Apparently, the angry comedic mileage one could extract out of CNBC and the highly manipulated U.S. “free market” economic system is a limited resource, which is why I no longer post. I can’t even get mad anymore when I watch Joe Kernen. I still avoid the Kudlow show like the plague.

    Is there anything you can do to make the U.S. economy more interesting, Ritholtz?

  16. willid,

    that’s a tricky scene–weighing perceived scarcity/higher prices v. real scarcity/motivation of substitution..

    might have to Call Solomon, tomorrow, word has it, today’s his day off..

  17. Transor Z says:

    @MEH: *ding ding ding ding* :)

    This is also the kind of thread that attracts the Legalize Hemp crowd. Haven’t seen them yet.

    Of course, if one of these Swine/Bird flu outbreaks turns into a pandemic…

  18. [...] Sharing the truth one thread at a time What’s not to discuss? « NYT should buy Twitter? How much longer will we have natural resources? April 25, 2009 Via [...]

  19. usphoenix says:

    Perhaps the issue is not so much which resource is becoming scare. Why else are they called rare earths?

    Perhaps the issue is will demand exceed supply. As in Malthusian economics. $147 oil for instance.

    So far technology has saved our social order. That has not always been the case, and there are no future guarantees. History is replete with societies that one minute were the most prosperous on earth, and the next minute gone. It always seems to happen suddenly.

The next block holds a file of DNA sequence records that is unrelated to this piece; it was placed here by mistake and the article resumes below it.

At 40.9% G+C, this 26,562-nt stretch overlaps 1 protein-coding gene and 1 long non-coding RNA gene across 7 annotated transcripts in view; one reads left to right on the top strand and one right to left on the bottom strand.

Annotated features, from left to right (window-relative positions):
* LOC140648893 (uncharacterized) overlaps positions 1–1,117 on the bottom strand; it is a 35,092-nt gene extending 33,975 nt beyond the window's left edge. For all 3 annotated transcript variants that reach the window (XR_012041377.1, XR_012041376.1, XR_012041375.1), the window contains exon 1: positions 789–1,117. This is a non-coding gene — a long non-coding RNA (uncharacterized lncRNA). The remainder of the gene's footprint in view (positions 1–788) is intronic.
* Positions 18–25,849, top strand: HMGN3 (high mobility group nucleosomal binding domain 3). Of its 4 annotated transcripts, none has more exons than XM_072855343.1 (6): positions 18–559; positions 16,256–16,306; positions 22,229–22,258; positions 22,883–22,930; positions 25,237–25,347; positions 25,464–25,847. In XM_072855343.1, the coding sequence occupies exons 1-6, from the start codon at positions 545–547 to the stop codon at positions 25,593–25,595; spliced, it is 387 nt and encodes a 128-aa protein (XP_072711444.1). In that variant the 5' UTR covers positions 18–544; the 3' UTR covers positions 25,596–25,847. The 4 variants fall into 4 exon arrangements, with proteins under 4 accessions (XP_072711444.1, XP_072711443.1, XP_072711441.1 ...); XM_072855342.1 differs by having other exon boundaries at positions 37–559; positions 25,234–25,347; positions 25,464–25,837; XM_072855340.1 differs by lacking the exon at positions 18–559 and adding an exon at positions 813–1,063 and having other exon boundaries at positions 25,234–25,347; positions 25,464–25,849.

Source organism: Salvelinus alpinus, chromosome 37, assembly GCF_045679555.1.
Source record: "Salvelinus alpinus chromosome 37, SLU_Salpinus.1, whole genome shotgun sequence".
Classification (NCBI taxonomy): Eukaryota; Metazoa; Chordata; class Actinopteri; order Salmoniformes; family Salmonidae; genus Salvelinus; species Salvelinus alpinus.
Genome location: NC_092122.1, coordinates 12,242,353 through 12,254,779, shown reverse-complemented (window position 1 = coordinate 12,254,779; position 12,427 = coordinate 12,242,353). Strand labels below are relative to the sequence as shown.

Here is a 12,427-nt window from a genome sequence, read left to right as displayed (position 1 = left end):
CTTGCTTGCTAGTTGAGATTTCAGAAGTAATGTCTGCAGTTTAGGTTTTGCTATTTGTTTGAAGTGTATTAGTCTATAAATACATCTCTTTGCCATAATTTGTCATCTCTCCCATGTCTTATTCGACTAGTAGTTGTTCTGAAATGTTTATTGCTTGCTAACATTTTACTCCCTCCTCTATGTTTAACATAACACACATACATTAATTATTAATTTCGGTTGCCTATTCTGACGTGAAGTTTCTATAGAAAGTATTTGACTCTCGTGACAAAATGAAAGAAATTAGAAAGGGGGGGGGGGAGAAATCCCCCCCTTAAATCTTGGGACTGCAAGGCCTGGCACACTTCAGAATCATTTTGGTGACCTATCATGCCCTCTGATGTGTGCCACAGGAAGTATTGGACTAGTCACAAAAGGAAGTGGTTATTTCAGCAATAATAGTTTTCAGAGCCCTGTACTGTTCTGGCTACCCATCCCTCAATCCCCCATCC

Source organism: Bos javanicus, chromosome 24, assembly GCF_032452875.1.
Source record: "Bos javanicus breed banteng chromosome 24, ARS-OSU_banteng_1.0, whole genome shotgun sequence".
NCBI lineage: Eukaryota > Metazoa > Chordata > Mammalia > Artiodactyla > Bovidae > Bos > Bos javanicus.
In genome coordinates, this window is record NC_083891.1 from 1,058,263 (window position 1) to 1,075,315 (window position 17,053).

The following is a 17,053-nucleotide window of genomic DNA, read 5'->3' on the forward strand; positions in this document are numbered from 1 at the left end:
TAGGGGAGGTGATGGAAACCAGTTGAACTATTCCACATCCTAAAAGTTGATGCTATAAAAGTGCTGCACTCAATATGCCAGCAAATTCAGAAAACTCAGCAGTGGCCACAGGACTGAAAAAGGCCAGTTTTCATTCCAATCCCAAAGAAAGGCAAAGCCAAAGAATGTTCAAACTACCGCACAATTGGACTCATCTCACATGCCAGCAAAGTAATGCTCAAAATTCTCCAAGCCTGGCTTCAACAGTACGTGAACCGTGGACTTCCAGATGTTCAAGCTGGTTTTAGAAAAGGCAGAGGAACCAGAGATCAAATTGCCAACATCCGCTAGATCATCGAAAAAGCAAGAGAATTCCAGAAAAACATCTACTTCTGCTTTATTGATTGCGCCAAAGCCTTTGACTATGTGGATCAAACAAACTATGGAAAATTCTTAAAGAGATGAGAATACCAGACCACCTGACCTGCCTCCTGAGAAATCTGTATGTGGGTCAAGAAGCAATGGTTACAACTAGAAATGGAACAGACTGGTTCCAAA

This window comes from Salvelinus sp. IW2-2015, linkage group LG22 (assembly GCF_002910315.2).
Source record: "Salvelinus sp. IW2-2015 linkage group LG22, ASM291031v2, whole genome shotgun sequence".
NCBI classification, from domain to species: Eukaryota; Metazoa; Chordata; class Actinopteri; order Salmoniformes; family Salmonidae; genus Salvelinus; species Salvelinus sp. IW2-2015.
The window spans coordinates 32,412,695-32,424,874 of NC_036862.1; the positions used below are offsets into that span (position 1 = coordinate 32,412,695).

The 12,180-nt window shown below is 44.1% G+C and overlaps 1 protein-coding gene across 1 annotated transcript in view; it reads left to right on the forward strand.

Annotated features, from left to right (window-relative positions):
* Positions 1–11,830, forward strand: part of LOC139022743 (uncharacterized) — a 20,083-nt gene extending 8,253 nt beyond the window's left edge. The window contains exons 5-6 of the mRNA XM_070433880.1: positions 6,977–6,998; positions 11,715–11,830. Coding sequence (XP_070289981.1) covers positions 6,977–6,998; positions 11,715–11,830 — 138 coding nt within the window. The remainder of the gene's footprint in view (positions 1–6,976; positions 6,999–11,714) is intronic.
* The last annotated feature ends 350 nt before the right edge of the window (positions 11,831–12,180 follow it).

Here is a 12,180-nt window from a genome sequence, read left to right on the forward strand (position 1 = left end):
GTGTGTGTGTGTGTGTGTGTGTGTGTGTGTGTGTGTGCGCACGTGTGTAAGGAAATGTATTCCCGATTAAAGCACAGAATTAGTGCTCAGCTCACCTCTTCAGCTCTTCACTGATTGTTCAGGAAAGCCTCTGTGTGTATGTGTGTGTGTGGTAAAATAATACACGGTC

Perhaps we can thank globalization for the prospect that we will either declare war on each other or all go down together.

    IMHO. we don’t have to become fearful of adverse outcomes, but we do have to become better stewards of the planet. I’m not sure carbon sequestration is much of a solution either.

    What would happen if China suddenly invented a solar cell ten times more efficient for a tenth the cost?

  20. jonhendry says:

    Bob_in_MA wrote: ” a respected member of the National Academy of Sciences, published predictions in Scientific American in 1970″

    You do realize that Scientific American isn’t a peer-reviewed scientific journal, right?

    “Guy gave mistaken opinion in mass-market popular magazine in 1970″ just doesn’t work as well when you’re trying to imply some kind of widespread scientific consensus existed at the time.

  21. Anonymous Jones says:

    With all due respect, many on both sides of this issue have far too much confidence to be taken seriously.

    The one thing I can be confident of is that none of us can see the future.

    Energy is the main constraint here. Energy is the one thing that is necessary to counteract the second law of thermodynamics. Will we have enough? Will we be able to harness the output of the sun’s energy (past, present and future) with sufficient efficiency to counteract entropy and provide 6 billion people with the elements/resources they need to live their lives as they wish? I don’t know, and you don’t know either.

    I do find it amusing, however, how so many people think it is proof positive that just because someone was early/wrong about depletion means that it can never happen. I’m not sure we have enough logic classes in schools.